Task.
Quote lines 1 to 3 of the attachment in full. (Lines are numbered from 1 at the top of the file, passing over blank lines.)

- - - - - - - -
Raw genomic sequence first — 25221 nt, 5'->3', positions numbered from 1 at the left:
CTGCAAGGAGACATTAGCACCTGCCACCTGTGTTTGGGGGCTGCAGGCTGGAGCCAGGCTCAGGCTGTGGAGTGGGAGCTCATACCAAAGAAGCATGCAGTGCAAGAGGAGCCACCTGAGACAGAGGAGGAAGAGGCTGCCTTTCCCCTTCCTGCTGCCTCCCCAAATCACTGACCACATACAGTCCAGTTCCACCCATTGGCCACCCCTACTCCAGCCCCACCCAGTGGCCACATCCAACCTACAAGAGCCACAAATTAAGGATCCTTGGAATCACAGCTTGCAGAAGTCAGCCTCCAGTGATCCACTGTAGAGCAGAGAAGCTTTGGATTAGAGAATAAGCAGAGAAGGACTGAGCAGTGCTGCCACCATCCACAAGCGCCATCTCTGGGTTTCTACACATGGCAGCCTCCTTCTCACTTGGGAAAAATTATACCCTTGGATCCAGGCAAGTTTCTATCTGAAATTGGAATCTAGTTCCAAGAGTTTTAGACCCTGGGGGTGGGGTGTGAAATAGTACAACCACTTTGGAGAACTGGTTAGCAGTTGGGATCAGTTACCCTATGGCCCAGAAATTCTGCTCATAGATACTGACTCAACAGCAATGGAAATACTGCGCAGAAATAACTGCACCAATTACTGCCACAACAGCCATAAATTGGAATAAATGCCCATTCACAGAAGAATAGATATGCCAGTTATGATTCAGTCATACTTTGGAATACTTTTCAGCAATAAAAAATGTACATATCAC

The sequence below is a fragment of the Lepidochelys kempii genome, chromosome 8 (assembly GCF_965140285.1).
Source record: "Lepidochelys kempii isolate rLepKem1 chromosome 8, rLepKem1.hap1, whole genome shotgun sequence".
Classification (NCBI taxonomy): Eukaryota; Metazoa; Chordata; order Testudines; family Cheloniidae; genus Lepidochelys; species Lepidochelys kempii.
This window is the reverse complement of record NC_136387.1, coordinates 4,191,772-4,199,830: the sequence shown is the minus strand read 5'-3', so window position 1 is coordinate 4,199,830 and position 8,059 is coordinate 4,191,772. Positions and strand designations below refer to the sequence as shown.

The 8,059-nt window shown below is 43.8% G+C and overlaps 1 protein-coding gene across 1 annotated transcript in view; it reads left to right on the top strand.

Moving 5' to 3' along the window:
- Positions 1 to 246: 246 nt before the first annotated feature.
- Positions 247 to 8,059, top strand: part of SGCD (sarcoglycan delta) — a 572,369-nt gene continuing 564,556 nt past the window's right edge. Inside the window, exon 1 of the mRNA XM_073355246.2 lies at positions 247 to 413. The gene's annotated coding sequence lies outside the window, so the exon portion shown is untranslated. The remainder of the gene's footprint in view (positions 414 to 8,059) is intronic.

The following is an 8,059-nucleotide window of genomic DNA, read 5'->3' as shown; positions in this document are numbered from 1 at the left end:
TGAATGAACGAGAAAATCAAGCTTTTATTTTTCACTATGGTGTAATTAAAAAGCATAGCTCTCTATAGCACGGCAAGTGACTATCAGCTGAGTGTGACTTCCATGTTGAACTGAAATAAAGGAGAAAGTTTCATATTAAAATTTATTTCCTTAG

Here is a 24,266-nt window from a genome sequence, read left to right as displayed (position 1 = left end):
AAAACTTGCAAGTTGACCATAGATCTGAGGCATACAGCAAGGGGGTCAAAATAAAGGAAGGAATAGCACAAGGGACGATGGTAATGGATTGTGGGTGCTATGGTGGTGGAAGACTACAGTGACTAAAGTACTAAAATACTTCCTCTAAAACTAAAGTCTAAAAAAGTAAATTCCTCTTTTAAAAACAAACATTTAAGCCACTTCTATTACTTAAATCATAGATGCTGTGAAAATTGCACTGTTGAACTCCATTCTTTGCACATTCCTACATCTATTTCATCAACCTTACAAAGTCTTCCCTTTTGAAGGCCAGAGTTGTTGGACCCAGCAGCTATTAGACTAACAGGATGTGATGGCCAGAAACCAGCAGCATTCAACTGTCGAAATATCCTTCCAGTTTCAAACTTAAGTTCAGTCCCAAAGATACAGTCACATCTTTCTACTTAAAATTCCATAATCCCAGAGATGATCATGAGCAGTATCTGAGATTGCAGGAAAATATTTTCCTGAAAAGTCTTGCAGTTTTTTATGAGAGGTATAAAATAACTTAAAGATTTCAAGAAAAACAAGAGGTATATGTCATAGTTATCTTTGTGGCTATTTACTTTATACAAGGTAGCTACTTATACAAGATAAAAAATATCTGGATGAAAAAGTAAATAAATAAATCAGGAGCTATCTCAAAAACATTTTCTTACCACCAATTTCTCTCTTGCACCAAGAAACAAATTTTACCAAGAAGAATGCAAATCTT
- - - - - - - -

Raw genomic sequence first — 25221 nt, 5'->3', positions numbered from 1 at the left:
CTGCAAGGAGACATTAGCACCTGCCACCTGTGTTTGGGGGCTGCAGGCTGGAGCCAGGCTCAGGCTGTGGAGTGGGAGCTCATACCAAAGAAGCATGCAGTGCAAGAGGAGCCACCTGAGACAGAGGAGGAAGAGGCTGCCTTTCCCCTTCCTGCTGCCTCCCCAAATCACTGACCACATACAGTCCAGTTCCACCCATTGGCCACCCCTACTCCAGCCCCACCCAGTGGCCACATCCAACCTACAAGAGCCACAAATTAAGGATCCTTGGAATCACAGCTTGCAGAAGTCAGCCTCCAGTGATCCACTGTAGAGCAGAGAAGCTTTGGATTAGAGAATAAGCAGAGAAGGACTGAGCAGTGCTGCCACCATCCACAAGCGCCATCTCTGGGTTTCTACACATGGCAGCCTCCTTCTCACTTGGGAAAAATTATACCCTTGGATCCAGGCAAGTTTCTATCTGAAATTGGAATCTAGTTCCAAGAGTTTTAGACCCTGGGGGTGGGGTGTGAAATAGTACAACCACTTTGGAGAACTGGTTAGCAGTTGGGATCAGTTACCCTATGGCCCAGAAATTCTGCTCATAGATACTGACTCAACAGCAATGGAAATACTGCGCAGAAATAACTGCACCAATTACTGCCACAACAGCCATAAATTGGAATAAATGCCCATTCACAGAAGAATAGATATGCCAGTTATGATTCAGTCATACTTTGGAATACTTTTCAGCAATAAAAAATGTACATATCAC

The sequence below is a fragment of the Lepidochelys kempii genome, chromosome 8 (assembly GCF_965140285.1).